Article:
Fonterra CEO sorry for milk scare, denies cover-up

Fonterra CEO sorry for milk scare, denies cover-up

BEIJING - New Zealand dairy giant Fonterra apologised Monday for a botulism scare that saw product recalls in China but denied accusations by Prime Minister John Key that it delayed releasing information.

"We deeply apologise to the people who have been affected," CEO Theo Spierings told a news conference in China, the world's biggest market for baby formula.

But he insisted that the company had informed customers and the authorities within 24 hours of confirming the contamination problem.

Dairy product sales to China are a significant contributor to the New Zealand economy - it is the world's largest dairy exporter with the sector accounting for 25 per cent of total exports - and the scare is a blow to its reputation.

It has long promoted itself as a supplier of "clean, green" dairy products, particularly in the vital Chinese infant formula market, where consumers distrust domestically-made products after a series of food safety scandals.

Fonterra revealed at the weekend that a whey product used to make baby milk and soft drinks had been contaminated with a bacteria that can cause botulism.

Beijing ordered recalls of some potentially-tainted products - including baby milk produced by Dumex, a subsidiary of French foods giant Danone - and demanded affected importers check their sales records.

A New Zealand minister said China had banned all imports of milk powder from the country, but there was no Chinese confirmation. Officials in Wellington rowed back on Monday, saying instead that Beijing had imposed a temporary suspension on imports by Fonterra.

Spierings said there were "restrictions" on some of Fonterra's products.

"We totally understand the concern among parents," he told reporters.

"Parents have the right to know that infant nutrition and other dairy-related products are 100 per cent safe."

New Zealand Prime Minister John Key had earlier Monday accused the company of a "staggering" delay in revealing the contamination.

"I'm a bit staggered" that tests had shown "something" in May 2012, when the batch was produced, "but clearly not something that was of concern to the company because they allowed it to go out", Key told Radio New Zealand.

"You would have thought that for a business where its top business is essentially based around consumer confidence, food safety and the quality of its products, that they are risks that you wouldn't take," Key added.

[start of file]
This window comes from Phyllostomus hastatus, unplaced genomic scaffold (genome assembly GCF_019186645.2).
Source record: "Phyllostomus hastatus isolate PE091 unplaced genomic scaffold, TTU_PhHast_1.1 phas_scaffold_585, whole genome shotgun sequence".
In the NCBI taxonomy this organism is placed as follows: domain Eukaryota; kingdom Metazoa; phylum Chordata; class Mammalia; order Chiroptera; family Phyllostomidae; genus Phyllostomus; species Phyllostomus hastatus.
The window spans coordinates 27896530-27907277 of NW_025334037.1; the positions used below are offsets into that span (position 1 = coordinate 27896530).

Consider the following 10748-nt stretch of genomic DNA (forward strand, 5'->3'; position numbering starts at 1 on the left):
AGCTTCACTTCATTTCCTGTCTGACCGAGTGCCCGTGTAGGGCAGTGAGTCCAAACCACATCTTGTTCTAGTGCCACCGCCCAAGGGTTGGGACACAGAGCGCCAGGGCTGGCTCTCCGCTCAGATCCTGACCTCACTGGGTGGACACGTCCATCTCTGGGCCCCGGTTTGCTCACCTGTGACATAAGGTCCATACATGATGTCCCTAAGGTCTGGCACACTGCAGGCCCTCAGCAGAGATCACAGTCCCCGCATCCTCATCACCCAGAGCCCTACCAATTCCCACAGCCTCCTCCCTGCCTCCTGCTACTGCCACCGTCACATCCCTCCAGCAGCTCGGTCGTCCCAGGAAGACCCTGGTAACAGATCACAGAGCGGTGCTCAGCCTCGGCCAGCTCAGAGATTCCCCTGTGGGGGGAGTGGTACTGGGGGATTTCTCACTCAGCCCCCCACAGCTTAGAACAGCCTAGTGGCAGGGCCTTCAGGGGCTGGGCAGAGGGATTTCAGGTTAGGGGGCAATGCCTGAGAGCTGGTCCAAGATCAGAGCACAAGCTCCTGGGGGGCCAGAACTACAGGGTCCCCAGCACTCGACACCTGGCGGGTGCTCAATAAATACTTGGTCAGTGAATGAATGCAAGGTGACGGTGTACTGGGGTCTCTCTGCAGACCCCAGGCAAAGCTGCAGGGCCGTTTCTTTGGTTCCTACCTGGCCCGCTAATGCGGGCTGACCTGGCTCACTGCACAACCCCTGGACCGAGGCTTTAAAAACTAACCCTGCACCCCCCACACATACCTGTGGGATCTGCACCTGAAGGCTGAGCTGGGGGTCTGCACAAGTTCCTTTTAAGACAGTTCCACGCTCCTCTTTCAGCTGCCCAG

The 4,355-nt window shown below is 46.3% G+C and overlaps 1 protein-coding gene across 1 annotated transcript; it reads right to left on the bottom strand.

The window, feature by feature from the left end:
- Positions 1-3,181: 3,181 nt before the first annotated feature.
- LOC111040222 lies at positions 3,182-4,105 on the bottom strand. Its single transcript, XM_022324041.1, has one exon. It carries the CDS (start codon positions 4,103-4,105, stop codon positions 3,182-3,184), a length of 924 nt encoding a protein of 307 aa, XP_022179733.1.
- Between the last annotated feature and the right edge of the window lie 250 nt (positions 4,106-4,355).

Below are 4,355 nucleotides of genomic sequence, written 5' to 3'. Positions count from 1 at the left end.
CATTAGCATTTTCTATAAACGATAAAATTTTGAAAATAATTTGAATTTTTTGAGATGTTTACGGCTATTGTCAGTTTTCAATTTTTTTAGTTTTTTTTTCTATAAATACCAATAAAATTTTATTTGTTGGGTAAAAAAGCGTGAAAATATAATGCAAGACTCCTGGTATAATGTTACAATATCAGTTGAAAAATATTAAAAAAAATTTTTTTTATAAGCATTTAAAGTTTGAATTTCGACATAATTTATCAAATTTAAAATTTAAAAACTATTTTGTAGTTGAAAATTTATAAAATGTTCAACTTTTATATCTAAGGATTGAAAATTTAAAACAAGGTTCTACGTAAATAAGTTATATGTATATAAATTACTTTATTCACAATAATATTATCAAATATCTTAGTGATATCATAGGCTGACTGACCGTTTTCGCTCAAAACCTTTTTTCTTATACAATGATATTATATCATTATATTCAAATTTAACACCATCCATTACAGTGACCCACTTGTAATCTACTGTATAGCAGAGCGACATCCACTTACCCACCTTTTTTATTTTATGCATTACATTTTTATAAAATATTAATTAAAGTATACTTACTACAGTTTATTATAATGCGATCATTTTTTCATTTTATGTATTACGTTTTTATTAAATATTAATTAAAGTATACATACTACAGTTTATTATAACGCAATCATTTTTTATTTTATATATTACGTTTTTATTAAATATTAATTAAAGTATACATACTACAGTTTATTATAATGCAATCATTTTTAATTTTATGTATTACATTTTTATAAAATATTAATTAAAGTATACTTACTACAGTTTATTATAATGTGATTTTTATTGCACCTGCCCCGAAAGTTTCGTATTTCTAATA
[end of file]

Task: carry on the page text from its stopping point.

Spierings said the first signs of a problem only emerged after tests in March this year, when further tests had been needed to identify "the root cause and the exact strain" of bacteria involved.

"That takes time," he said. "On July 31 we got that message and we went out 24 hours later in the proper way to inform our customers and to inform the NZ government."

Dumex told mothers in a post on its verified Sina weibo account, a Twitter-like service: "We share your anxiety."

It said in a statement it had "urgently sealed and deshelved" affected product batches and was recalling them.

The other two Chinese companies affected, Hangzhou Wahaha and Coca-Cola's Chinese subsidiary, who used the whey in soft drinks, both said their products were safe but they would recall them as a precaution.

Chris Galloway, a senior lecturer in public relations at Massey University, said there were concerns Fonterra had not learned the lessons of a 2008 scandal when six children died and more than 300,000 fell ill after one if its part-owned Chinese partners illegally laced milk with the chemical melamine.

"The repetition makes it harder for people to accept that this is an isolated incident," he told AFP.

The contaminated whey was exported to countries including Australia, China, Malaysia, Saudi Arabia, Thailand and Vietnam.

Russia's Ria Novosti news agency reported Moscow was "recalling Fonterra's products, including infant formula and advised Russian consumers not to buy the company's other products".

Singapore and Malaysia have also recalled some Fonterra-linked baby milk products, saying it was a precautionary move.

Fonterra said there had been no reports of illness linked to consumption of the tainted product, which contains the bacteria Clostridium botulinum, which can cause botulism, an infection that can lead to paralysis and death.

The company has blamed the contamination on a dirty pipe at a North Island processing plant. Fonterra accounted for 89 per cent of New Zealand's milk production in 2011, collecting 15.4 billion litres.

About 95 per cent of China's milk powder imports in January-March came from New Zealand, up by a third on the same period in 2012, a government website reported in April.

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